“[I] discovered ‘Ex-Animation,’ a photo-copied monstrosity that sh-t all over the glorified desktop publication that I had just created. I mean, this thing was rough! Most of the text was written on a typewriter with a few broken keys. The rest was hand-written and pasted half-assed onto the page. The collages and line drawings were primitive at best. The images were oversaturated, as if the creator had made copies with the Xerox machine lid open. And the staples were bent in half from using the wrong kind of stapler and then bending them in half with pliers or something.

“Not only was this self-described ‘zine’ the most amazing thing I’d ever seen in print, the writing was poignant and personal. There were short pieces about traveling to England, working as a stripper and getting molested as a kid. Even a few poems. I was blown away. The writing wasn’t polished or stylized. It was just raw. Obviously written without drafts or revisions. Just straight words from the soul. It was apparent that this hot mess existed because it had no other choice but to exist. Which was what made it so compelling. But what astonished me most was the candor. At that time, honesty was very difficult for me. I was all about facades, living in a fortress of fantasy. I wanted to write without reservation, but I was afraid to go deep, in case I exposed the hidden wounds from a f-cked-up childhood and spending my teenage years in institutions and foster homes. Besides, I figured nobody wanted to read about those kinds of experiences anyway. So I kept writing about what was safe: the lost years of my twenties, wasted in a constant state of inebriation, chasing drugs and alcohol with dysfunctional and abusive relationships. And I never used my real name. I put out several more zines before I moved on to chapbooks and then eventually started publishing paperbacks by other writers. In the spirit of DIY ethics, I handled all the aspects of publishing myself, from design to distribution. But I was going nuts from the pressure. And it’s not like I ever had any money. After a while I realized that drive and determination were not enough when the walls were crashing down. So I threw in the towel.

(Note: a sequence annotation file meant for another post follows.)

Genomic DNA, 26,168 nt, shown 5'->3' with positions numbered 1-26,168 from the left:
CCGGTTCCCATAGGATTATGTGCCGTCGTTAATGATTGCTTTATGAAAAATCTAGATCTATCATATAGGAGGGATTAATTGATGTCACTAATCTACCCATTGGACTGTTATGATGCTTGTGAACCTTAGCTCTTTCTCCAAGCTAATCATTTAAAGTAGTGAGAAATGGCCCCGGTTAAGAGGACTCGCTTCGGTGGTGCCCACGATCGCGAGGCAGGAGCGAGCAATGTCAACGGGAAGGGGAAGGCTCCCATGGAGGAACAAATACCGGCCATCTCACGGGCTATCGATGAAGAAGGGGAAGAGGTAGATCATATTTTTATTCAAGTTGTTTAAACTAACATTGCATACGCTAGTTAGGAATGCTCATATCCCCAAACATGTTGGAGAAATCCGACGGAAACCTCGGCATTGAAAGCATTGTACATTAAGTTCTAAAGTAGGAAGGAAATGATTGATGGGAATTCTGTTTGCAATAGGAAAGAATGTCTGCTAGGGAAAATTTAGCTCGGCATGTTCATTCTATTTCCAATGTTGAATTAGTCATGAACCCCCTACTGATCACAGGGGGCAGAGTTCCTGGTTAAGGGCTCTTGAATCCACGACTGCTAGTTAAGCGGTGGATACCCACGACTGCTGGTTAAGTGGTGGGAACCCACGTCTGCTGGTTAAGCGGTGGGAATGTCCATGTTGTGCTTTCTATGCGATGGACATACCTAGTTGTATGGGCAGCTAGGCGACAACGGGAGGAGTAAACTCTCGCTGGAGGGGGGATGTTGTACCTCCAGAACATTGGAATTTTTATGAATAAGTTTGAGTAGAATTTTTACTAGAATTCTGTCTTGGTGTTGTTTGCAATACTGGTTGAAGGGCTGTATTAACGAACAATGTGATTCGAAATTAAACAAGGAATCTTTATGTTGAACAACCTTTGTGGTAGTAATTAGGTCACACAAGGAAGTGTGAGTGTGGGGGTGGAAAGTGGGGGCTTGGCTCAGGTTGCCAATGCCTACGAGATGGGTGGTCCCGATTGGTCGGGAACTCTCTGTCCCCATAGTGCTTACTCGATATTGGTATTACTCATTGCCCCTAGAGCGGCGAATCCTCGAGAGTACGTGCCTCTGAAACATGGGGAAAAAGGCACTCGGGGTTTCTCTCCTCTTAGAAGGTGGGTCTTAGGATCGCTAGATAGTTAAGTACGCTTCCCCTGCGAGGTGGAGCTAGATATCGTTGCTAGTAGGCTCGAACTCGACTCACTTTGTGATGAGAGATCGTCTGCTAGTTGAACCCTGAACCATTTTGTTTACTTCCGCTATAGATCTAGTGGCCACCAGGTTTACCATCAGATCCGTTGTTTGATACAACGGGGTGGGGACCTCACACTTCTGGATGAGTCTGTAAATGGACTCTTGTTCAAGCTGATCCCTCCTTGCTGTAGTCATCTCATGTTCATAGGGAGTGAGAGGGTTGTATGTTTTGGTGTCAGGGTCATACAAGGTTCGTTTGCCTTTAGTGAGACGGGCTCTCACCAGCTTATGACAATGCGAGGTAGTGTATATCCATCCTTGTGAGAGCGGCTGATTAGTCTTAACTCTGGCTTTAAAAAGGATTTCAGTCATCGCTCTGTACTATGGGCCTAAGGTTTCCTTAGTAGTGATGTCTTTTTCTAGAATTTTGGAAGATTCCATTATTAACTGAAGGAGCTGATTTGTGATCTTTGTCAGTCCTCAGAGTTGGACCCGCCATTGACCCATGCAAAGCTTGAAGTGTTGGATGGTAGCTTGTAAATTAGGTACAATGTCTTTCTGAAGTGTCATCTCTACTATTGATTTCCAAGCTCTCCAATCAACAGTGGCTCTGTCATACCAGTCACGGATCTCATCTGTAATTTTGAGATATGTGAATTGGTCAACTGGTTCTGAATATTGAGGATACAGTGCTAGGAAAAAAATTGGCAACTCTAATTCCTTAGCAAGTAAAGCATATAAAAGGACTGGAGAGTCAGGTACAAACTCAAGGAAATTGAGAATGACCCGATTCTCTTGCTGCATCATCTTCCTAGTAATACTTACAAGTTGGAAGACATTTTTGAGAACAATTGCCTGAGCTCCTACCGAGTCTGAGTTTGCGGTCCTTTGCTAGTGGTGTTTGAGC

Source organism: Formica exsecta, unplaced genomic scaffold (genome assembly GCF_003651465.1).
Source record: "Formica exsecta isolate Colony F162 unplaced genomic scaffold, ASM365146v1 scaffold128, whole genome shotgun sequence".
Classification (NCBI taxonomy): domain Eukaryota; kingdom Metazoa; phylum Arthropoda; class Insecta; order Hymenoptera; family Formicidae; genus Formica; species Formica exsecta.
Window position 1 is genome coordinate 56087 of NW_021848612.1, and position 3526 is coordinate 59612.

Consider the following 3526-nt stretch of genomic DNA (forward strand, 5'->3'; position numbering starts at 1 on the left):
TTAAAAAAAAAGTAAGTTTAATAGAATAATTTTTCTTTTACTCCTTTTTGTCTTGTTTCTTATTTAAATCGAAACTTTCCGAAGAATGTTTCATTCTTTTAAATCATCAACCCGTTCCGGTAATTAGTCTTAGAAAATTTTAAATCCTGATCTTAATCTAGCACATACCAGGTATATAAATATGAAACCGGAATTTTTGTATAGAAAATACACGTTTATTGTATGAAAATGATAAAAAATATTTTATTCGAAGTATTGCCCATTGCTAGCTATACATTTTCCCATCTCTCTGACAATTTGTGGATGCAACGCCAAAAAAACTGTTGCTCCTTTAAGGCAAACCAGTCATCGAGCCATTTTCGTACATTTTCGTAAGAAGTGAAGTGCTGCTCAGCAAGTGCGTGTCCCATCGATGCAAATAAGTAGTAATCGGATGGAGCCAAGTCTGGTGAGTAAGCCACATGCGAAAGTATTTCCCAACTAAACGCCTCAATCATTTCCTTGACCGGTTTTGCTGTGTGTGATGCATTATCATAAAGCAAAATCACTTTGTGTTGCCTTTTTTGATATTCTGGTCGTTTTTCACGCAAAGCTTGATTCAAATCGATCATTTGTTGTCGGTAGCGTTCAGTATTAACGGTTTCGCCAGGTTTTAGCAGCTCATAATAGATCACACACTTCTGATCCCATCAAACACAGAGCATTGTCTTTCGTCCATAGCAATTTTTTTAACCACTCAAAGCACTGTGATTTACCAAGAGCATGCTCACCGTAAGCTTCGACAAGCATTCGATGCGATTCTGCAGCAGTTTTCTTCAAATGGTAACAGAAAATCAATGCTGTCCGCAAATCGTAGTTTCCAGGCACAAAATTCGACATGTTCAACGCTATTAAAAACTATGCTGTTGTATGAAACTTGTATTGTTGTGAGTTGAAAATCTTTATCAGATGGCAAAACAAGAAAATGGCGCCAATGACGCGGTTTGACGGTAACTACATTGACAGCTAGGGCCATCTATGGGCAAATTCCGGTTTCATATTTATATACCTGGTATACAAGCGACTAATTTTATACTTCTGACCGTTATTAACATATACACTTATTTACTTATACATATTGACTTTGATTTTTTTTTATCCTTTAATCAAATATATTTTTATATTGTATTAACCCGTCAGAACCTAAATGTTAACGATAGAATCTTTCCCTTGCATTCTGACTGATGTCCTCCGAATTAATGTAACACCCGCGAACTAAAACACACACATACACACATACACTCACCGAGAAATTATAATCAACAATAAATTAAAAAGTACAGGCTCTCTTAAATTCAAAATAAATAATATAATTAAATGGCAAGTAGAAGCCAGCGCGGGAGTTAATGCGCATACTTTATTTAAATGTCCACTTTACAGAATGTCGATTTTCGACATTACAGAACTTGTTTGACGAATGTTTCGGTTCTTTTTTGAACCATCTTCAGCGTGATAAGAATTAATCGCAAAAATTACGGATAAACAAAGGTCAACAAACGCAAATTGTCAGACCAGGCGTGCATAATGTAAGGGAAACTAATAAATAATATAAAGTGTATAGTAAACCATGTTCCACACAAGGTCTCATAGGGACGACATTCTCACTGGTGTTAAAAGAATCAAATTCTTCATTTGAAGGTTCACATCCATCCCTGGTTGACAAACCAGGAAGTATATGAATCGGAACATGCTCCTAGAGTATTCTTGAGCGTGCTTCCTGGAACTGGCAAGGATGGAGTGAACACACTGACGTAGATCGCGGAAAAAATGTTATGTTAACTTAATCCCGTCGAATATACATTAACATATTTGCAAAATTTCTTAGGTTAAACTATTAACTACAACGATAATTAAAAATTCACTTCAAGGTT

“I never lost the itch to put words and images on paper, but I always swore that if I were to start publishing again I would only do a hand-made photocopied labor of love. I hadn’t forgotten about ‘Ex-Animation’ and how I felt when I realized that the glory of publishing wasn’t in competing with the newsstand. It was about raw honesty. Truth. Conviction. All the things I was still struggling with. I’d always believed that my past experiences were a disease and that sharing them would infect others with my trauma. Mine was a story I never wanted to tell. I’d kept it buried so deep, for so long, that I figured it would eventually drift from my memory. But twenty-five years later, it still follows me. Even today, I may have given up the drugs (the f-cked-up relationships were harder to kick), but I am still just as lost as when I was in my twenties. The past may never make sense to me. But if I’m ever going to be whole again, I have to purge these m! emories by embracing the pain. A few years ago, I started writing everything down. As honestly as possible. Every day I wrote. Once I’d opened the flood gates I couldn’t contain the deluge. The process was like draining an abscess… When I was finished, I had over a thousand pages. Most of it crap. But I figured I was ready to do what I’ve wanted to do since that fateful day when I picked up my first zine…” [end of excerpt]